Luciferin, Luciferase, etymology, & innuendo - BioBlog

Feb 17, 2021

On Friday (5 February) we went for a walk in the Karangahake Gorge, and were very happy to discover (during the Windows Walk) that there are glow-worms in the darker parts of the mine workings. (Strictly speaking they’re glow-maggots as they’re the larvae of small flies/midges, but that is perhaps less attractive to the ear ) These little creatures live in tubes of silk, spun along the cave/tunnel ceiling, and let down long silk threads that are coated with sticky mucus. The blue glow each larva emits from its abdomen attracts insects, which get caught in these threads & provide it with a good meal. But how do glow worms (& other bioluminescent creatures) make the light? This is due to a chemical reaction involving a protein called luciferin, an enzyme called luciferase, oxygen, and a small energy-carrying … Read More

Vaccines, viruses, & mRNA - BioBlog

Dec 13, 2020

Today I was told that the Pfizer-BioNTech vaccine (now approved for use in the US, UK, & Canada) is a virus (screencap at the bottom of this thread). It really isn’t, but I’ve seen this one several times & so I think it’s worth unpacking a little further. (You can also read about mRNA vaccines here, here, & here, for example.) Let’s start with the vaccine I’ve already written about its other constituents, but the bit that’s important immunologically is a short mRNA strand coding for part of the “spike” protein of SARS-Cov-2 (the part that acts as an antigen & elicits an immune response). This small piece of RNA carries information in a form that acts as a template for cells to construct the protein fragment, which is done by a process known as … Read More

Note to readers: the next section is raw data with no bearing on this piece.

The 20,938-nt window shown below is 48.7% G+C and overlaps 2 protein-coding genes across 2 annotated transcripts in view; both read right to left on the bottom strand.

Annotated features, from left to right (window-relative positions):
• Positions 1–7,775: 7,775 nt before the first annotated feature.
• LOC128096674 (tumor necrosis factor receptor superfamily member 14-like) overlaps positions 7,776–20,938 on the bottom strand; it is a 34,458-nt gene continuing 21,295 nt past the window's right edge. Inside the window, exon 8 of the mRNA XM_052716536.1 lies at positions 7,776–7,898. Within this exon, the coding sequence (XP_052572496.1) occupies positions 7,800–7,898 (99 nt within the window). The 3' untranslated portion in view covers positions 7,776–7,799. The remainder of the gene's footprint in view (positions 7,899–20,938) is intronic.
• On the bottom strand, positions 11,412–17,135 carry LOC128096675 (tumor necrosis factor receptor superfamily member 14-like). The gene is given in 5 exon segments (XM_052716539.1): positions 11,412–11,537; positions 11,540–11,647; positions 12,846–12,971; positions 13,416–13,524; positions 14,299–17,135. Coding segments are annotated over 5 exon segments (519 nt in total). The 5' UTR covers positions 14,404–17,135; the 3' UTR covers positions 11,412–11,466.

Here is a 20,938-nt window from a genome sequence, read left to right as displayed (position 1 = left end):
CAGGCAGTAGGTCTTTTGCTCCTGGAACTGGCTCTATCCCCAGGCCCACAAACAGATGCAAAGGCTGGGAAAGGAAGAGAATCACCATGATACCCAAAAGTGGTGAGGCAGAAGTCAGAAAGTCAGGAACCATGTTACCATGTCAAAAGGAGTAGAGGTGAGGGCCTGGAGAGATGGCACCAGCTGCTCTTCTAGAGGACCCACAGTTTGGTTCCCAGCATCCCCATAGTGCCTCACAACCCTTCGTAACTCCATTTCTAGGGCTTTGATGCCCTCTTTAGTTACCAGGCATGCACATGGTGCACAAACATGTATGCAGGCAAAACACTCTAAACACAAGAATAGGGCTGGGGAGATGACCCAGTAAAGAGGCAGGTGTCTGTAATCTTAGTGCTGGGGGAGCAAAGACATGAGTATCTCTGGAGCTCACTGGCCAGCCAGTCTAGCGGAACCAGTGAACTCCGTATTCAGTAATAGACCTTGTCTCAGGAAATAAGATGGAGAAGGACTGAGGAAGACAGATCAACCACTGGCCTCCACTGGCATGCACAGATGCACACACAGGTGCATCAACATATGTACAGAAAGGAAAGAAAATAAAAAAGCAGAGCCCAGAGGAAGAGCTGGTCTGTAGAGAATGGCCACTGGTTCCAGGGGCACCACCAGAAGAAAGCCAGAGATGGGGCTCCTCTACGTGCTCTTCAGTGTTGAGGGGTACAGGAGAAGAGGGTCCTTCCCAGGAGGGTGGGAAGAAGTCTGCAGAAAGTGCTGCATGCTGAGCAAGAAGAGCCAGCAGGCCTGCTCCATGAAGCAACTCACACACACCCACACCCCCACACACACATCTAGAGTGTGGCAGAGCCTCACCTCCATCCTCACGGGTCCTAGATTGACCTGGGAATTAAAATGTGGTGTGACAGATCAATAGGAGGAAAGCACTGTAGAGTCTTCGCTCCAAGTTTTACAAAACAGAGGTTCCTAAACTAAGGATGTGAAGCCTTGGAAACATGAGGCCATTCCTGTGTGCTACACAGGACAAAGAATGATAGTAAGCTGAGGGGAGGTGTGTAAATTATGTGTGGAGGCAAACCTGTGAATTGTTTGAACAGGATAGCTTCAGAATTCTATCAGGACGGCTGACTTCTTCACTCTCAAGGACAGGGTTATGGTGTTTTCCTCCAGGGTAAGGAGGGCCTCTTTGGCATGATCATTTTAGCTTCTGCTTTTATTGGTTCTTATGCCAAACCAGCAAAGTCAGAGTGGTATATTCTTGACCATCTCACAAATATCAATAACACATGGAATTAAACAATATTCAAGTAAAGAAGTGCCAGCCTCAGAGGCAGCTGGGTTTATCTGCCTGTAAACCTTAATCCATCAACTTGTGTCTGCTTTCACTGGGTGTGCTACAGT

Mammoth bones – and … potatoes??? - BioBlog

Dec 11, 2020

Today I came across an interesting share in a science group that I follow – an article about a “huge 25,000-yr-old hut” made of mammoth bones. Having really enjoyed Jean Auel’s “Earth’s Children” series, of course, I was going to read on. But alas, the article was disappointing: the headline image didn’t match the story; the apparent construction certainly wasn’t anything resembling a ‘hut’; and (most annoying of all) it talked about researchers finding the remains of carrots, parsnips & potatoes in a 25,000-year-old living site in Russia, at a time before any of these plants had been domesticated¹. So, what did the authors of the original paper really say? Alexander Pryor and his colleagues were reporting on research at a site (called Kostenki 11) in Russia. There have been excavations at the site since the 1950s, and … Read More

Those vaccine ingredients again - BioBlog

Dec 11, 2020

A year ago I posted an explanation on vaccine “ingredients”, in relation to some wild claims made about the measles vaccine in the context of Samoa’s measles epidemic. From what I’ve seen on recent RNZ comments threads, an update for the time of SARS-Cov-2 is required. So, here’s purple making a statement about the Pfizer covid-19 vaccine that – in the context of the thread where it was posted – seems intended to sow fear, doubt & uncertainty. Apart from the fact that the information in the actual article doesn’t make this implication, but does say the people involved had a history of severe allergic reactions, should we really worry about the list of chemicals contained in each vial of the vaccine? There’s some complex chemical names in it! (Purple omitted the sucrose that’s also … Read More

It always pays to check before you share - BioBlog

Nov 19, 2020

Back in 2008, Dr Anthony Fauci (yes, that Dr Fauci) co-authored a paper that examined the interplay between influenza infection and secondary bacterial infection in mortality from the “Spanish flu¹” pandemic of 1918-19. He and his colleagues examined tissue samples taken during autopsies at the time of the pandemic, using their findings plus notes taken during a much larger number of autopsies to draw conclusions about the impact of bacterial infections. The team found that every autopsy sample they looked at showed signs of severe bacterial infection. In addition, the autopsy series information also consistently showed that severe secondary bacterial pneumonia (caused by … Read More